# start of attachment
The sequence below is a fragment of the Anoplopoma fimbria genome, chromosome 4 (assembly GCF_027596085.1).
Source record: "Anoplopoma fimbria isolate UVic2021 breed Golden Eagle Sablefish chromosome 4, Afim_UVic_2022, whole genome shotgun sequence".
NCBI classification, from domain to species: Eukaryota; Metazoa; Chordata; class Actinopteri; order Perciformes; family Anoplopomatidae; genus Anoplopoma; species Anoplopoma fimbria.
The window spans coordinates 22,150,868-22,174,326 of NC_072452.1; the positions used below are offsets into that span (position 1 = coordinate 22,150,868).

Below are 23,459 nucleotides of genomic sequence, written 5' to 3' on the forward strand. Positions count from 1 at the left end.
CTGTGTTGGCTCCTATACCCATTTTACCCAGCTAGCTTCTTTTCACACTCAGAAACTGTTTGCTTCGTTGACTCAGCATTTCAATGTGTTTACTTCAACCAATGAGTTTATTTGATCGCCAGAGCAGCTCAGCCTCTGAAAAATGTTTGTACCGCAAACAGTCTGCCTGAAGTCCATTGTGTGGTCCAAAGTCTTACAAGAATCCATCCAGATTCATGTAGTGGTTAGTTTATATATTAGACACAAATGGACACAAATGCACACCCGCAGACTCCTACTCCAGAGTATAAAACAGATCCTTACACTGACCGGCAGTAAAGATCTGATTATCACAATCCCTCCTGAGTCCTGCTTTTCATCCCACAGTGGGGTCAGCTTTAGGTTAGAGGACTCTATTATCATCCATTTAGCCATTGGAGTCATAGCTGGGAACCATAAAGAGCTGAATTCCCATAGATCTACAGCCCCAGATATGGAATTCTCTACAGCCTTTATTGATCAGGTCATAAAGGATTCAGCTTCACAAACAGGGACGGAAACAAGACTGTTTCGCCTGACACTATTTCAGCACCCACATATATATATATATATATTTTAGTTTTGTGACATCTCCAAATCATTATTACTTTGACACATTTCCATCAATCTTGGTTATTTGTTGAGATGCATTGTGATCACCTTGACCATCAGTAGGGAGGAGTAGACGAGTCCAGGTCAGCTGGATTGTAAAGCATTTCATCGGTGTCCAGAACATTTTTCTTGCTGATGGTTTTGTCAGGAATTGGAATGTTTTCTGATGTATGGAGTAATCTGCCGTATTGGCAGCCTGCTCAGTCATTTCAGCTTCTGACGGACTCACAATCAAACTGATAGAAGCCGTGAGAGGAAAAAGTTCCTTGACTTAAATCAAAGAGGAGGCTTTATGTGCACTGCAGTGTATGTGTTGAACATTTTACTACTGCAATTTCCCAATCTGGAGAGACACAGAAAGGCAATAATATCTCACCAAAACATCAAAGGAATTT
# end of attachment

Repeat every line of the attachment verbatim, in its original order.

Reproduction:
The sequence below is a fragment of the Anoplopoma fimbria genome, chromosome 4 (assembly GCF_027596085.1).
Source record: "Anoplopoma fimbria isolate UVic2021 breed Golden Eagle Sablefish chromosome 4, Afim_UVic_2022, whole genome shotgun sequence".
NCBI classification, from domain to species: Eukaryota; Metazoa; Chordata; class Actinopteri; order Perciformes; family Anoplopomatidae; genus Anoplopoma; species Anoplopoma fimbria.
The window spans coordinates 22,150,868-22,174,326 of NC_072452.1; the positions used below are offsets into that span (position 1 = coordinate 22,150,868).

Below are 23,459 nucleotides of genomic sequence, written 5' to 3' on the forward strand. Positions count from 1 at the left end.
CTGTGTTGGCTCCTATACCCATTTTACCCAGCTAGCTTCTTTTCACACTCAGAAACTGTTTGCTTCGTTGACTCAGCATTTCAATGTGTTTACTTCAACCAATGAGTTTATTTGATCGCCAGAGCAGCTCAGCCTCTGAAAAATGTTTGTACCGCAAACAGTCTGCCTGAAGTCCATTGTGTGGTCCAAAGTCTTACAAGAATCCATCCAGATTCATGTAGTGGTTAGTTTATATATTAGACACAAATGGACACAAATGCACACCCGCAGACTCCTACTCCAGAGTATAAAACAGATCCTTACACTGACCGGCAGTAAAGATCTGATTATCACAATCCCTCCTGAGTCCTGCTTTTCATCCCACAGTGGGGTCAGCTTTAGGTTAGAGGACTCTATTATCATCCATTTAGCCATTGGAGTCATAGCTGGGAACCATAAAGAGCTGAATTCCCATAGATCTACAGCCCCAGATATGGAATTCTCTACAGCCTTTATTGATCAGGTCATAAAGGATTCAGCTTCACAAACAGGGACGGAAACAAGACTGTTTCGCCTGACACTATTTCAGCACCCACATATATATATATATATATTTTAGTTTTGTGACATCTCCAAATCATTATTACTTTGACACATTTCCATCAATCTTGGTTATTTGTTGAGATGCATTGTGATCACCTTGACCATCAGTAGGGAGGAGTAGACGAGTCCAGGTCAGCTGGATTGTAAAGCATTTCATCGGTGTCCAGAACATTTTTCTTGCTGATGGTTTTGTCAGGAATTGGAATGTTTTCTGATGTATGGAGTAATCTGCCGTATTGGCAGCCTGCTCAGTCATTTCAGCTTCTGACGGACTCACAATCAAACTGATAGAAGCCGTGAGAGGAAAAAGTTCCTTGACTTAAATCAAAGAGGAGGCTTTATGTGCACTGCAGTGTATGTGTTGAACATTTTACTACTGCAATTTCCCAATCTGGAGAGACACAGAAAGGCAATAATATCTCACCAAAACATCAAAGGAATTT